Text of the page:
EXEC @return_value = [dbo].[Database_Update] @UpdateFromDatabaseVersion, @UpdateToDatabaseVersion, @UpdateScriptName, @UpdateScriptFileName, @CreateScriptName, @CreateScriptFileName, @Tags, @DatabaseVersionLogId = @DatabaseVersionLogId OUTPUT

SELECT @DatabaseVersionLogId AS N'@DatabaseVersionLogId'

PRINT ( 'All good. Update finished... now go open a beer' )

COMMIT

END TRY

BEGIN CATCH

PRINT ( 'Michael Jackson''s moonwalk. The script is a piece of shit. Fix it and try again. Your database is safe.' )

ROLLBACK

END CATCH [/sourcecode]

You can download the same script HERE

Enjoy and Happy coding!

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Letter from a MS Access hater!

I hate MS AccessI am a very frustrated man right now. I happen to be working on a project to “fix” a MS Access database some genius business user created with a ton of crappy forms, redundant data, thousands of data anomalies, zero relationships, unimaginable naming conventions, and the craziest data structures I have ever seen in my life. Somehow these people have been using this Access database to run their business for YEARS now, and the only reason they needed someone to look at it, is because the geniuses that created it made a giant table with columns that represented a combination of Month and Year where they would add some data as time went by. Every month they will come to this table and add a couple of columns to continue adding crap for the next month and so on. Well, they ran out of columns in the Access table (up to 255) and now they are stuck with it.

I just wanted to shoot myself in the head when I saw the db for the first time. My first suggestion was “Let’s do it right. Let’s port this to SQL Server Express (FREE), normalize it, create a couple of views, and you can still use your forms with the correct data model” but off course, they do not want me to do that, even after I explained that trying to fix this database will take more time and money because of how flawed it is, they still wanted their old stuff, full of errors and inconsistencies. They want me to fix this piece of shit. Unbelievable!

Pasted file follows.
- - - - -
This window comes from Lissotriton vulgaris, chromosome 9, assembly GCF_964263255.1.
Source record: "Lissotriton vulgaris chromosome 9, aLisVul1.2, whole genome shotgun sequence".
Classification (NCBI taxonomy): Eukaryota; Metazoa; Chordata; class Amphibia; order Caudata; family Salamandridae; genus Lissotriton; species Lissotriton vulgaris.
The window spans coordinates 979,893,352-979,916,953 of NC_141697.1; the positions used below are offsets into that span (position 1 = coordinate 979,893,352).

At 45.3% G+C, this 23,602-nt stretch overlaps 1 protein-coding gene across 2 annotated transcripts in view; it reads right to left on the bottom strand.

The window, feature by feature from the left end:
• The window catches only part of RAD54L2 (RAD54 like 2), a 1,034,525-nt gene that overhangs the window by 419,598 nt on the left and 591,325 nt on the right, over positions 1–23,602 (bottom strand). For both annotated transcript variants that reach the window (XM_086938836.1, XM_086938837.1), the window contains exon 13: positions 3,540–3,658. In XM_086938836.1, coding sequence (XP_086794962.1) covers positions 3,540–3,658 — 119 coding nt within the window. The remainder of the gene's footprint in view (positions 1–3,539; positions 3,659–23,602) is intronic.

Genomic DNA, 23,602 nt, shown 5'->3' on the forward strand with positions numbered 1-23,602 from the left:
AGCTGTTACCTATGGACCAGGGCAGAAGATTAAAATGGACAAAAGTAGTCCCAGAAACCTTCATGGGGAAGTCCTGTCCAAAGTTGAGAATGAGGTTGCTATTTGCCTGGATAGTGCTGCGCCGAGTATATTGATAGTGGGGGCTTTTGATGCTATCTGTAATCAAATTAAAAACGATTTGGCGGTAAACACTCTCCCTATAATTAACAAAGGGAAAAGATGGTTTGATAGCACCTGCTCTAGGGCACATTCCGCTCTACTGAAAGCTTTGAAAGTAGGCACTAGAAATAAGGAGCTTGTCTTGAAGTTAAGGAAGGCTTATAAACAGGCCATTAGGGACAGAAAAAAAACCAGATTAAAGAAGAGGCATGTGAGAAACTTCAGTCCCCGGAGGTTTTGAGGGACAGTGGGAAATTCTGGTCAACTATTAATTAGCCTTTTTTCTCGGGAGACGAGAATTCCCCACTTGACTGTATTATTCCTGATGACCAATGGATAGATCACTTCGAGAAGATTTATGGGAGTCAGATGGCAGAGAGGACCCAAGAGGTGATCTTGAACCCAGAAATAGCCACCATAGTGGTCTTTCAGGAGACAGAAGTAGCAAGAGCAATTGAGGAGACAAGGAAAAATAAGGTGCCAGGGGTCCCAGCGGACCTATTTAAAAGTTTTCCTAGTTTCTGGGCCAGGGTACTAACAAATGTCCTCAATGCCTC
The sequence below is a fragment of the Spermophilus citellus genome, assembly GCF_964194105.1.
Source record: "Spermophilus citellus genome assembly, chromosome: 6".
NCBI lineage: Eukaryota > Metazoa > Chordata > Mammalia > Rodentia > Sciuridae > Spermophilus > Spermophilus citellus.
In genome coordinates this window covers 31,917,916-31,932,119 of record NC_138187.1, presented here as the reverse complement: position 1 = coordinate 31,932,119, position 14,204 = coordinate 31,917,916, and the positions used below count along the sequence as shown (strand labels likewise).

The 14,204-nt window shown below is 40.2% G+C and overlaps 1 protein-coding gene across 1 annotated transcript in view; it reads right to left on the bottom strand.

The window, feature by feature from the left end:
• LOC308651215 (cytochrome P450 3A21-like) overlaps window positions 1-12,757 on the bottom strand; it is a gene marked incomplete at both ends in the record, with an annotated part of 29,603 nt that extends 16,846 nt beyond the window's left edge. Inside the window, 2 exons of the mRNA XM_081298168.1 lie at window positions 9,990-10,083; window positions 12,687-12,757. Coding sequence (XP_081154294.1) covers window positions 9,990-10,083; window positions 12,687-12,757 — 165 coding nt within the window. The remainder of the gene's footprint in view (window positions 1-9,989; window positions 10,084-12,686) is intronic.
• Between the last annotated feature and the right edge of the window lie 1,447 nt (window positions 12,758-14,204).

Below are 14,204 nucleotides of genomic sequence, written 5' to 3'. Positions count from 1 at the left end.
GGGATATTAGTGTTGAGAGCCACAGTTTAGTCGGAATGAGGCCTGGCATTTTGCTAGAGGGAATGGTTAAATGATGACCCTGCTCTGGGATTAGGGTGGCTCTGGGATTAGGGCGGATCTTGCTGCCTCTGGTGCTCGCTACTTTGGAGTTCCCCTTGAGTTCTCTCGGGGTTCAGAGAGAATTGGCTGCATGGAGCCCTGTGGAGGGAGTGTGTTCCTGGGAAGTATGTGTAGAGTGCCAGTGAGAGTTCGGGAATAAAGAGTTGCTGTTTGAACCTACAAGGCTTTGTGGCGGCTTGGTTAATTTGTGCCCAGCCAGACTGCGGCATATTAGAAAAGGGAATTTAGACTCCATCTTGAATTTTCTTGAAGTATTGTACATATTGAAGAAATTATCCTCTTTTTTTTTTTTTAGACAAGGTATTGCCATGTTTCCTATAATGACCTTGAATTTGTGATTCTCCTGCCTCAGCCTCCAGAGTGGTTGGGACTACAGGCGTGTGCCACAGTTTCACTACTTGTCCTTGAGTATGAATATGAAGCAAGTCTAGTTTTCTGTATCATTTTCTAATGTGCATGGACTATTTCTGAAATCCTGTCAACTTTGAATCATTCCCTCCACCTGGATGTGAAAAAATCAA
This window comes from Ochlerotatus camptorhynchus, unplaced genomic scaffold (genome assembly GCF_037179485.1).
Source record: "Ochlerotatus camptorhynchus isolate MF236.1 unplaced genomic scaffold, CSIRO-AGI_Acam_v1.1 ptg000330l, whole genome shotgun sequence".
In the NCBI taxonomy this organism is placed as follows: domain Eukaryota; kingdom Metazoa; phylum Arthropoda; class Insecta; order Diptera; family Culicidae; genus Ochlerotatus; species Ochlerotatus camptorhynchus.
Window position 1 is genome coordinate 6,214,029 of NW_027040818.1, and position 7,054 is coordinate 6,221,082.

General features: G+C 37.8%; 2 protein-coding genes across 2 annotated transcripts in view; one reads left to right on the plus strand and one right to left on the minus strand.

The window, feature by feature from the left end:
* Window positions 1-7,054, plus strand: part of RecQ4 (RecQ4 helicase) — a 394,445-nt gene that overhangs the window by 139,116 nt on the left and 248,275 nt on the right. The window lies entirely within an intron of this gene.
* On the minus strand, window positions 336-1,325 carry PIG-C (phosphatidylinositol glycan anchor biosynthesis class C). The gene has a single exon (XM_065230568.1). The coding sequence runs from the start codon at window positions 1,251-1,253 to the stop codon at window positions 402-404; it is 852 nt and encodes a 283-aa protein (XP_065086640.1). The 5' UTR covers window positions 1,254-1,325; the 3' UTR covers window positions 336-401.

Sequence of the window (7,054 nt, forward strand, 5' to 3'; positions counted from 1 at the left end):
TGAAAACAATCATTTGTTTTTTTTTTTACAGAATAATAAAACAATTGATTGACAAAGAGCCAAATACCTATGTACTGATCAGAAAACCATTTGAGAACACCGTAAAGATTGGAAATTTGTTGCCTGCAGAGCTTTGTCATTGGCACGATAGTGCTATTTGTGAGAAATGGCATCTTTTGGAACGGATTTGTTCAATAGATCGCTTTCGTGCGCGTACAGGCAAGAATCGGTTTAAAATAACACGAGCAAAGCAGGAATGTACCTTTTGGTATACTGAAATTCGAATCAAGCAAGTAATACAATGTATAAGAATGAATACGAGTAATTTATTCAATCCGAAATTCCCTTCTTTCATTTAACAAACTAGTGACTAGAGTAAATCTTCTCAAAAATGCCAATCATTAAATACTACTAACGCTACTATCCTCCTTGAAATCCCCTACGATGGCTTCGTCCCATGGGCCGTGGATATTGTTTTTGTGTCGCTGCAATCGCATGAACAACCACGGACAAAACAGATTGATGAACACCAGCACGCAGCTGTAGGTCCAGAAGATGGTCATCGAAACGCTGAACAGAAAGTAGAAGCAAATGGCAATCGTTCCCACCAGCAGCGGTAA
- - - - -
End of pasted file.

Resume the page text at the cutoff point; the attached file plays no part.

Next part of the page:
The situation made me think again about how businesses that are not in the IT space, see their IT and software development efforts as a liability instead of an asset. Why is it so hard for some companies to embrace technology? Unless your business is that of fighting against IT (and I can’t think of a business model based on that premise), they should embrace technology as a tool to improve business processes and enable collaboration between your clients, partners and your workforce. Every time I come across a corporation closing the doors of innovation, creativity and the enablement of IT to support and improve business processes, I see a dying mammoth. Such companies are doomed for failure, no matter the size or industry they are in.

Anyways… let me get back to my grinding Access DB. Ufff… I just needed to let out some steam.